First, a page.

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Comic-Con 2010: Day 4 (Parting Is Such Sweet Sorrow)

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Saturday…was not that bad. At the height of the afternoon traffic, I needed to go from the very back of the exhibit hall to the front, and thought for sure I’d never be seen again. But to my surprise (well, astonishment), I was able to zip right through, with only one minor roadblock. Several other people I spoke to throughout the day expressed surprise at what seemed to be, if not a less-populated con, then at least a more maneuverable one. There were still obviously areas of high concentration, but they were somewhat easier to get around this year. So…yay!

For me, cons aren’t just about toys and comics and sharing a blissful elevator ride with Patrick Wharburton. No, these crazy things are also about seeing old friends, meeting new people and learning about what passions drive other geeks to wait in line for an autograph or pull on a pair of tights. The people aspect is extremely fun, and I’ve had a blast geeking out with my fellow fanboys (and fangirls!). So, while I’m exhausted and my poor feet may never recover from this ordeal, I’m a little sorry to see it end. But it ain’t over yet, kids. Here’s my schedule for Sunday:

10:30 – 12:00 Queer Comics Panel
1:00 – 5:00 FBOTU @ Prism Comics Booth (#2049)
2:00 – 4:00 Meet Fanboy of the Month/Gay Comic Geek Paul at the Prism Booth!
5:00 Collapse

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Now, for my recap of Saturday, where do I begin? Really, the whole day was about FBOTM Rafael. Months ago, Rafael and I had joked about him being a booth babe should I ever get a spot to exhibit at Comic-Con. So, when it actually came to fruition, I contacted Raf, with fingers crossed, hoping he was a little serious about being eye candy for 150,000 passersby. Luckily, he was all for it. We met in my hotel room Saturday morning for him to try on a couple of costumes. We decided on Nightwing over Superman and headed to the show. I spent a large part of the morning doing some shopping and avoiding the crush around the panel rooms. I was pretty shocked I was able to walk right up to the BBC America booth to get my Doctor/Dalek set. I kept looking around to see if I’d somehow accidentally cut in line, which I’m known to do. With a little time to kill before heading to the Prism Comics booth, I went upstairs to the autograph area to look around and check out people in costume. That’s where I first encountered Hawkman (or Hawkbulge, as I called him). Saturday night is the annual masquerade, so it’s often the best day to see costumes. And certainly the best day to see men in tights.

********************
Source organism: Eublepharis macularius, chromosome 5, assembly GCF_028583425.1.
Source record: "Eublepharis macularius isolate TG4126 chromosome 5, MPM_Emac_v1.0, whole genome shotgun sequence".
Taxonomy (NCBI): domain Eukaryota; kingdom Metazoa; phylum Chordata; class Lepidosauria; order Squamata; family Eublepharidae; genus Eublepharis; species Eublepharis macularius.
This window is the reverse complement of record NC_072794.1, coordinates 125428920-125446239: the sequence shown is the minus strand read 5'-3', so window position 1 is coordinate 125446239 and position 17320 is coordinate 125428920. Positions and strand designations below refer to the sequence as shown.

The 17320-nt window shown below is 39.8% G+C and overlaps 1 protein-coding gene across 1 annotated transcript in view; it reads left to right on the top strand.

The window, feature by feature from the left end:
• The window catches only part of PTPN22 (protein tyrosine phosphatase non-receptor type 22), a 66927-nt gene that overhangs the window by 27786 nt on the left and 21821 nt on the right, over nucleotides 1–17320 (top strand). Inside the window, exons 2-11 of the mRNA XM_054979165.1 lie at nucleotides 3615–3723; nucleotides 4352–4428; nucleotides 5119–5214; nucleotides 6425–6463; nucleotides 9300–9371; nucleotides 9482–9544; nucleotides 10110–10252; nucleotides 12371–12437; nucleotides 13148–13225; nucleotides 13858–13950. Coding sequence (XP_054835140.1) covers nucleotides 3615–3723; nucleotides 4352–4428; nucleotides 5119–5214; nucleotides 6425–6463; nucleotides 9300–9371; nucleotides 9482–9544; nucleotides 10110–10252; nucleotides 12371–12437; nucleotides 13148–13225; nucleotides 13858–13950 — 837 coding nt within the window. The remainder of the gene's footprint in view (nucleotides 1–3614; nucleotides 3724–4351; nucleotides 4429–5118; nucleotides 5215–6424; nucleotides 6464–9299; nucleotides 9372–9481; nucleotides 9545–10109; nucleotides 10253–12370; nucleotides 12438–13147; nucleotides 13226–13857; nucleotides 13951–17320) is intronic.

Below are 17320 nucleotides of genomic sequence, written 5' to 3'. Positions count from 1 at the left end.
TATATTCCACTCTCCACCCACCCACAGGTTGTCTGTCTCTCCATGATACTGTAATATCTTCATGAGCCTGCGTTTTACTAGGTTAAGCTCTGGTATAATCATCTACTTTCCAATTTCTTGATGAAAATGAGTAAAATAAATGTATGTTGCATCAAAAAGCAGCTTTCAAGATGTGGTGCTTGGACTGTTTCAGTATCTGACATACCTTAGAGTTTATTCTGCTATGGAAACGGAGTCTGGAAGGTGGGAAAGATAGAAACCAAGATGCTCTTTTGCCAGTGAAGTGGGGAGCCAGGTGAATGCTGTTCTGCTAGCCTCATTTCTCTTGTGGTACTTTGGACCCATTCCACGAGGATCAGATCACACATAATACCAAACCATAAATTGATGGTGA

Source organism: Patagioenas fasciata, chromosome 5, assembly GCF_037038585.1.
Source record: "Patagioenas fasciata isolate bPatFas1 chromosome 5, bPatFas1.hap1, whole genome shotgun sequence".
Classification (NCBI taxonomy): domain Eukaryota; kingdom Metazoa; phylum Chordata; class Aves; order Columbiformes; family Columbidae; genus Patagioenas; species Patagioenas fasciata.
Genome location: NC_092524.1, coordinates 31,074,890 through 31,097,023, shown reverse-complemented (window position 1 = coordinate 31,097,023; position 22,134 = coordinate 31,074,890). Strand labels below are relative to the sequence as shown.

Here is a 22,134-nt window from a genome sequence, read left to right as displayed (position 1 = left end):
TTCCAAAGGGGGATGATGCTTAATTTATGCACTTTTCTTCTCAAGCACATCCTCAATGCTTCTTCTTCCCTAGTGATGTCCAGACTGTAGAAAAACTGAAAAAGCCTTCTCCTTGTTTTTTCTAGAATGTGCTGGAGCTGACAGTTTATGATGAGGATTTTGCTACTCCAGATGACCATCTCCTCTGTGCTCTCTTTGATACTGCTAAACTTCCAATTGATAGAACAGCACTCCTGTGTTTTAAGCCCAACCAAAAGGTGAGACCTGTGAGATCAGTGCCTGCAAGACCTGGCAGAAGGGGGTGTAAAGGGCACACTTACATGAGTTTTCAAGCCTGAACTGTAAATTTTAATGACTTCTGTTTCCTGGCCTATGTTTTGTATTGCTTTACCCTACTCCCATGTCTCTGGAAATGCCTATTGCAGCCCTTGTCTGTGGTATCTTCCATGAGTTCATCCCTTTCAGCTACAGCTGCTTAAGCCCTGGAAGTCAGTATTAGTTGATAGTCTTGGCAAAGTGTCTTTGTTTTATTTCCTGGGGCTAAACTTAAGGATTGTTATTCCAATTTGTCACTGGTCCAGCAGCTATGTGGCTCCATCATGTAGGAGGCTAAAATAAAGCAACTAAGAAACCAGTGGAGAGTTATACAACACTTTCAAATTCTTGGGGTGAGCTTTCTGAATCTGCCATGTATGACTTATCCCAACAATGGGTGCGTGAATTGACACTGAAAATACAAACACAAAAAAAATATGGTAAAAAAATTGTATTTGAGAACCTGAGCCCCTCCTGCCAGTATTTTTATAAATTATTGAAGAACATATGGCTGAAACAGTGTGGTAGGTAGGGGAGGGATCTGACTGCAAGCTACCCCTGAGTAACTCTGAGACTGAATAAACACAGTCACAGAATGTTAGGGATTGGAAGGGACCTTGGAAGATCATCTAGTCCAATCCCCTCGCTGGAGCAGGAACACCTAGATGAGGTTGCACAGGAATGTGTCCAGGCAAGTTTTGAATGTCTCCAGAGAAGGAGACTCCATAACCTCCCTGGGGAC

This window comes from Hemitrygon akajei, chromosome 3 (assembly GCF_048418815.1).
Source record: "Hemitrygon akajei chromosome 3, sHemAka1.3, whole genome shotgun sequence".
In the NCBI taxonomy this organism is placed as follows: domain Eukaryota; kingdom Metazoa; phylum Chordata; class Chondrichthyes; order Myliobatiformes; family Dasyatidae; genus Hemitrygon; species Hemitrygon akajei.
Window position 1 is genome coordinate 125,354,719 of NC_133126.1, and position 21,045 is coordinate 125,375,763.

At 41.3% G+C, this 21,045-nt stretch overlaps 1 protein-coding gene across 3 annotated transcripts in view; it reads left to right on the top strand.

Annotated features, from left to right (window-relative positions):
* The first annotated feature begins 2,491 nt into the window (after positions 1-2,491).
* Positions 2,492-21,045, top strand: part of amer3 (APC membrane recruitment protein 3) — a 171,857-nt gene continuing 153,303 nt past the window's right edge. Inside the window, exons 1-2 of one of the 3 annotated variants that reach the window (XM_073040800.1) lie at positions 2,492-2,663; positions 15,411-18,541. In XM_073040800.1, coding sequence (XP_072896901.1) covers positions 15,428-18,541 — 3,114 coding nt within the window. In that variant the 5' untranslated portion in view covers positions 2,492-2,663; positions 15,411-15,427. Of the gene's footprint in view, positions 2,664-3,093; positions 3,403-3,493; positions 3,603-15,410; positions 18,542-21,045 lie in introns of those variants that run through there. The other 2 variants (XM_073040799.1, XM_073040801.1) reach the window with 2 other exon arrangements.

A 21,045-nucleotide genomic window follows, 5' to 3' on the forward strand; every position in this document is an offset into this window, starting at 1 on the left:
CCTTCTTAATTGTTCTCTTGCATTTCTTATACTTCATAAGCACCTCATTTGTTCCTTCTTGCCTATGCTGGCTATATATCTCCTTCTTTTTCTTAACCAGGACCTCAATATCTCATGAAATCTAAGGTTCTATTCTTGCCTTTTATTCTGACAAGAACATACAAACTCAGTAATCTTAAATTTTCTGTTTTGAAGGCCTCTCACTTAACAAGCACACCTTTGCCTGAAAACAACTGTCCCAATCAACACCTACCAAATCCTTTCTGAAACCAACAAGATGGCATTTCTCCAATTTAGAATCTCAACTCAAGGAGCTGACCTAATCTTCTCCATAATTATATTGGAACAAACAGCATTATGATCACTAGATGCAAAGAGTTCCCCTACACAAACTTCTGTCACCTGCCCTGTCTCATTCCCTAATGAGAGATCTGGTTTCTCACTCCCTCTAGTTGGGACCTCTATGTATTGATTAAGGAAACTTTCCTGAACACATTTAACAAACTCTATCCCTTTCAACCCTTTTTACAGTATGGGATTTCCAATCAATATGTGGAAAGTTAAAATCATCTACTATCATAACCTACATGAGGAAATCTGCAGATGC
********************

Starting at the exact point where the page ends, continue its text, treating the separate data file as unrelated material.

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I was a little late getting to the Prism booth, where I found Rafael had already charmed everyone there, proving he was a great choice for the job. We set up and then spent the next few hours chatting with fans, handing out swag and generally being goofy. While Rafael posed for pictures and handed out buttons and postcards, I got a chance to chat with some of my fellow exhibitors, including the amazing Paige Braddock, creator of Jane’s World; Jon Macy (Telleny and Camille), Ed Luce (Wuvable Oaf); Sean-Z (Myth); and Justin Hall (Glamazonia). Truly, if you ever get the chance to visit Prism at any of the major West Coast shows, you really must. Getting to meet and talk to LGBT comics creators is so much fun, and they’ve all been so gracious and friendly with fans. I have some audio of my chats, which I’ll piece together and post tomorrow or Tuesday. So, stay tuned!